Yes, well I actually took it because of Kenneth and because of Natalie because I had worked with her before on Goya's Ghosts. She is just fantastic and wonderful to act with. His way of directing, though, is from the theater, where he comes from. He's used to Shakespeare and handling enormous amounts of words and thoughts and bringing them to life. He's wonderful to work with as an actor because he gives you space on the set to develop not only the character but also the relationships with the characters. He cuts away most of the exposition and brings it to life. Then, he's very funny in a very verbal way. I laughed a lot while working with him.
Is there a particularly funny memory that you can share with us from set?
I'm the worst person to interview because I can never remember specific moments like that. Unfortunately, I remember the experience as a pleasant flow rather than specific incidents.
In Thor and a lot of your other films, you tend to play very intellectual characters. What kind of preparation goes into playing those roles?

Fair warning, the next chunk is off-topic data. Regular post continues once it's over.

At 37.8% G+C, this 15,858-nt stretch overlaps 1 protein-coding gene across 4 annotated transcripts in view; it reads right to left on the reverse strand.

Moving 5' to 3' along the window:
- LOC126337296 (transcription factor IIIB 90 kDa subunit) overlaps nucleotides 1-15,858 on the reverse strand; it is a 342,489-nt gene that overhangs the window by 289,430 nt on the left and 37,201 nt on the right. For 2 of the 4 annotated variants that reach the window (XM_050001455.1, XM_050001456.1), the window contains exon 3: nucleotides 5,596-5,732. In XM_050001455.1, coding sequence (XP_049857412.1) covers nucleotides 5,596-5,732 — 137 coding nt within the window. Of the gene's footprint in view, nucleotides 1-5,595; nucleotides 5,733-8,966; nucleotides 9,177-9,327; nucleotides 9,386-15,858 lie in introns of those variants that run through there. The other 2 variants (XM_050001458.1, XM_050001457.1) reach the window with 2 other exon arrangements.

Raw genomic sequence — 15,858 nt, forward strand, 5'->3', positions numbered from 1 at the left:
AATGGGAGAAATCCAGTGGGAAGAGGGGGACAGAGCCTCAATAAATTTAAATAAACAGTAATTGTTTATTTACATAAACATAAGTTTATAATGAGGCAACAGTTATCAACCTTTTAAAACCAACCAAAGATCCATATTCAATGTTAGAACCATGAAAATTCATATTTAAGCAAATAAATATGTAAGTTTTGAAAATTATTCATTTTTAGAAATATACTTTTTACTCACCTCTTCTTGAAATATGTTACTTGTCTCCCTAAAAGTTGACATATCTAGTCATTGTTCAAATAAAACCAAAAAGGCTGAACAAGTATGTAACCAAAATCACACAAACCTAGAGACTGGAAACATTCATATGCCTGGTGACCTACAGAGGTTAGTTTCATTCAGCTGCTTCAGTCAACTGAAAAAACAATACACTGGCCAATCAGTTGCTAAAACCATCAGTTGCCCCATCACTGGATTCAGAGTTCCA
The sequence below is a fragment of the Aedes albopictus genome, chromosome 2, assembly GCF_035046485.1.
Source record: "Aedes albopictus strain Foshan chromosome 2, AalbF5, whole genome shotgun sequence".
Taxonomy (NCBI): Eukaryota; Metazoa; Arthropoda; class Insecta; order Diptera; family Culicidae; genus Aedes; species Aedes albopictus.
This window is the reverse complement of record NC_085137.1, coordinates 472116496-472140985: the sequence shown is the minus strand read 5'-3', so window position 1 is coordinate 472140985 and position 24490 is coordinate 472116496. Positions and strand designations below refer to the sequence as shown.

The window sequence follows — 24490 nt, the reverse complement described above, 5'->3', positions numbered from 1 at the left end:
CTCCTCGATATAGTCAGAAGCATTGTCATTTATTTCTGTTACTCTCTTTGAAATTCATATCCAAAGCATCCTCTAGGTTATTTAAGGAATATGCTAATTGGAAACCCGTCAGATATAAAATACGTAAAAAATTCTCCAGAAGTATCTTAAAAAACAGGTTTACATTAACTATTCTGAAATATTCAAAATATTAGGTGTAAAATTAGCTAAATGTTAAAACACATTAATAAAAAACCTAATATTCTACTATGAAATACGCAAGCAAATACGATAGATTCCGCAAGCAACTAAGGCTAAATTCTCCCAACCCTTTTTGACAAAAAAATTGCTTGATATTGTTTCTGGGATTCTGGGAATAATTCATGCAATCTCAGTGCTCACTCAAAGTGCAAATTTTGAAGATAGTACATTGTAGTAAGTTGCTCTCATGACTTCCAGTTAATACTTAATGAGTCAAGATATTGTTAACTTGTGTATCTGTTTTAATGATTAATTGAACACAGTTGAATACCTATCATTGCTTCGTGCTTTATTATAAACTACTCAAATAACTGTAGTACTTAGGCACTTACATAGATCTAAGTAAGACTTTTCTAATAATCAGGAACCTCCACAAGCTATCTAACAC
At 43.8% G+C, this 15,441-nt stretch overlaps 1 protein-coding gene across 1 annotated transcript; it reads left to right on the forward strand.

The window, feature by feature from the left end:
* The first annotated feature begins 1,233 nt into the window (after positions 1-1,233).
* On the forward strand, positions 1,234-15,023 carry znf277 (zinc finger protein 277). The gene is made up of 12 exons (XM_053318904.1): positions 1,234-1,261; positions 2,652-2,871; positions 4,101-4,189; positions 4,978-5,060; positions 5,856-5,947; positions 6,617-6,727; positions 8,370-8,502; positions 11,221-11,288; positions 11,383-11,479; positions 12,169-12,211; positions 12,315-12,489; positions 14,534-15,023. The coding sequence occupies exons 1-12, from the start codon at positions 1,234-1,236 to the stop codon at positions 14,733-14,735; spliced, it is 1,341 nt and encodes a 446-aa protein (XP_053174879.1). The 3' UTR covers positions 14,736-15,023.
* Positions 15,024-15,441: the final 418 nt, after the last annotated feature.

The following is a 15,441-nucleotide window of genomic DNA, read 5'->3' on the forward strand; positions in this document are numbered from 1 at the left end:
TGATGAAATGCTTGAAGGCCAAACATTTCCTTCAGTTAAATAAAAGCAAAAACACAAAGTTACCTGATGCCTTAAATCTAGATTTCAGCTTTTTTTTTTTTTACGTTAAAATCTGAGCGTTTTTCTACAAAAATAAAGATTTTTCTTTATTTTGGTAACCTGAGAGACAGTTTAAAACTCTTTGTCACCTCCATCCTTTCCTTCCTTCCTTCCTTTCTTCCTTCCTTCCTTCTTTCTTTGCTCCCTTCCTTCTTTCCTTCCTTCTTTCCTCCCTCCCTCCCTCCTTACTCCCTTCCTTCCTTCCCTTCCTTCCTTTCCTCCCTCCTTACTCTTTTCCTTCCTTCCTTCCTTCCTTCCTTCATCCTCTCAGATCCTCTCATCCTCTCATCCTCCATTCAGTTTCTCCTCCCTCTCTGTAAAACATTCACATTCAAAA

A lot of pretension and pretending. Like in Good Will Hunting, when I played the math professor, I had no clue what I was talking about. But it looked good! I don't know why I'm so often cast as a thinking person, because I can tell you that my wife sees me as more of a silly person than an intellectual. My preparation for roles are less about the character's profession than who they are, what their dreams are and in what way are they childish. Even if you're the President of the United States, you still act like a little child and think like a little child sometimes. Childish behavior is what I look for in all of my characters because that is what makes them human.
So what were Dr. Selvig's childish impulses?
He is childish in that he is overprotective of Natalie's character. He gets childish when he is drunk. And there is also some kind of jealousy with Thor in the beginning, I think. Eventually they become friends, but he is very reluctant to accept Thor in the beginning.